Piper smiled to herself. “Thought so,” she said to no one, before she started reading again.


She’s all and everything in my head
I never knew I’d fall for her smile,
Her voice, her laughter, her everything
I might be falling deeper
I might be falling in love

Later that evening, Piper went to a nearby computer shop, a few blocks away from her house, and went straight to Jack Austin’s channel.

He had already made thirty songs of three volumes. Her favourite volume was the first—it was all about a girl Jack Austin fell in love with.

The second volume was about love and other positive things. About life, about how wonderful it was, about being yourself, about believing in the most unlikely things.

The third volume, however, was unlike the first two. It was the saddest. It was an album filled with heart-breaking songs that, whenever Piper had listened to them, made her feel depressed.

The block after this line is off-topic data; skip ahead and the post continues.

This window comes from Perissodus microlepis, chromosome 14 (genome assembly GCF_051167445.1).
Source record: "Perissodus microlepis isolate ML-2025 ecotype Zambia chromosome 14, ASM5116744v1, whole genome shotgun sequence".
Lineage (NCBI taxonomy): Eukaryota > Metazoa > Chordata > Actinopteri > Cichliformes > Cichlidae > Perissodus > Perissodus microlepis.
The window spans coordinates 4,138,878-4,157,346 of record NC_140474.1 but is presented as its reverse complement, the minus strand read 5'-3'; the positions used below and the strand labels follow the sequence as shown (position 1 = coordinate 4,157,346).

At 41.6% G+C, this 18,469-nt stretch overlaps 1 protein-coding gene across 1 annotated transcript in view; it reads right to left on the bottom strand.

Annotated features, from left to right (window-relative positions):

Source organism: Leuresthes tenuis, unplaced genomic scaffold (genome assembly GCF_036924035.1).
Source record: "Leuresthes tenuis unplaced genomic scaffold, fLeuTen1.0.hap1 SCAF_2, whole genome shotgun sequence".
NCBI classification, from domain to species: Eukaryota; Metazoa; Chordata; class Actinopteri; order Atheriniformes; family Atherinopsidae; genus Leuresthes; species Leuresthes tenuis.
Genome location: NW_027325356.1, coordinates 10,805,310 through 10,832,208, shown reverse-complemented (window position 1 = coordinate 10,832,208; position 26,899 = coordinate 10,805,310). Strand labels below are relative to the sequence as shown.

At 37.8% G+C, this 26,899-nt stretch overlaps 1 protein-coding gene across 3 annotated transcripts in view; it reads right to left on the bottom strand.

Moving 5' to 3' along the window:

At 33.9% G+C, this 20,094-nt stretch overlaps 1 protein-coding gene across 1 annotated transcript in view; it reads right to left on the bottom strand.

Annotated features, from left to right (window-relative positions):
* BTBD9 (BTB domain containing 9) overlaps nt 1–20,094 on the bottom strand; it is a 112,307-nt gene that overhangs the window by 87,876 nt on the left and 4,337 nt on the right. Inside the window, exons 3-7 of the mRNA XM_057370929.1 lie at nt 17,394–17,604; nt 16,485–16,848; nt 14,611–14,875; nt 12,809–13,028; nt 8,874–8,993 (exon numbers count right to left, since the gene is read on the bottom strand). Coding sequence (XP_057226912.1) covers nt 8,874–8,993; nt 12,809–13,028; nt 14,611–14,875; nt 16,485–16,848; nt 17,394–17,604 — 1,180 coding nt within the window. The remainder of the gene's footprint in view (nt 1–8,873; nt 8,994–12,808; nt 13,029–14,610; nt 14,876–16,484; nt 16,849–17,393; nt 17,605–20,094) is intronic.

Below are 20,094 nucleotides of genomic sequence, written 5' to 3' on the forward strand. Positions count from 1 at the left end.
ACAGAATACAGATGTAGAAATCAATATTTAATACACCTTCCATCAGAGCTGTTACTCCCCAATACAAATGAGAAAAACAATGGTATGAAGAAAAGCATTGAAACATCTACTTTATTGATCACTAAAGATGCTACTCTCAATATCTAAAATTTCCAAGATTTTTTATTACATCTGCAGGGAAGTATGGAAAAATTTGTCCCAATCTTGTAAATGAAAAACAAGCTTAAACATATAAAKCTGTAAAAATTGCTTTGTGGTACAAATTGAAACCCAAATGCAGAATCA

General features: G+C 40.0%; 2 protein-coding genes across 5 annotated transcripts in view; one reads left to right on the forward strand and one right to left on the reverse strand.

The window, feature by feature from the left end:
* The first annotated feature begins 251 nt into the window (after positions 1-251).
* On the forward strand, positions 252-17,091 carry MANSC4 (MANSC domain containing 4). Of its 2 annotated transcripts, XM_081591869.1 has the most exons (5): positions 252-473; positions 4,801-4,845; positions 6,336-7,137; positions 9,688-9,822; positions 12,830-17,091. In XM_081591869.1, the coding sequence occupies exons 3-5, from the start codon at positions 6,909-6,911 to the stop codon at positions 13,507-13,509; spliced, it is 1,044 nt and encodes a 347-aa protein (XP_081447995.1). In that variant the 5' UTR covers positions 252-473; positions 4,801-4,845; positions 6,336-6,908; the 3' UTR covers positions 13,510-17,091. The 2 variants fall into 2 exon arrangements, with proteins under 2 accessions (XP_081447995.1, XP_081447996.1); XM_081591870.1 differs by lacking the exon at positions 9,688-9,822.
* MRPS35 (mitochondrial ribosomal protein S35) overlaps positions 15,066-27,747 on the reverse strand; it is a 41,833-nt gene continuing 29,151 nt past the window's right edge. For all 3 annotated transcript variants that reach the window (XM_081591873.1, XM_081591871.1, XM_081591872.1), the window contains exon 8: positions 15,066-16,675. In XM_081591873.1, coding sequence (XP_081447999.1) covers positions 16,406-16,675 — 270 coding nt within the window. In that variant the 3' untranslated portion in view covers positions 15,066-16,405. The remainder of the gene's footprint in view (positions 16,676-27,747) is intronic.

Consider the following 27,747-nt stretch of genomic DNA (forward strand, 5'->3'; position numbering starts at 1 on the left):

Because Piper Finnegan liked Jack Austin. And it was something she hadn’t realized, until he released that third album which had been last month.

As she listened to the sound of his voice, she read his blog. There was a new update, a new post just written a few hours ago.

Jack Austin here.
I’m going to be on hiatus for a while, moving issues and stuff, so I won’t be writing and uploading new songs. I’m going to miss you all; every subscriber – every one of you - means the world to me. It makes my day to read all your comments, and I’m very, truly blessed to have you guys supporting me.

There were about a hundred comments below already, from girls around the world, saying how much they’ll miss him, and how eager they are for a new volume he’d release.

Piper bit her lip. She had always been a fan of him since the previous year, but she had never commented on any of his songs. Then she decided. She clicked ‘anonymous’ and began to type.

I am in love with your songs, and with you.

She hesitated for a moment, before she clicked send.

There it goes, she thought. A confession to an internet singing sensation who doesn’t even know I exist.

She went offline, paid at the counter, went home to change into her uniform, and went out again to go to one of her five part-time jobs.

Piper Finnegan loved Jack Austin.

But she was someone beyond her reach—someone whom she could never, not in a million years, have.

But that's just what she thought.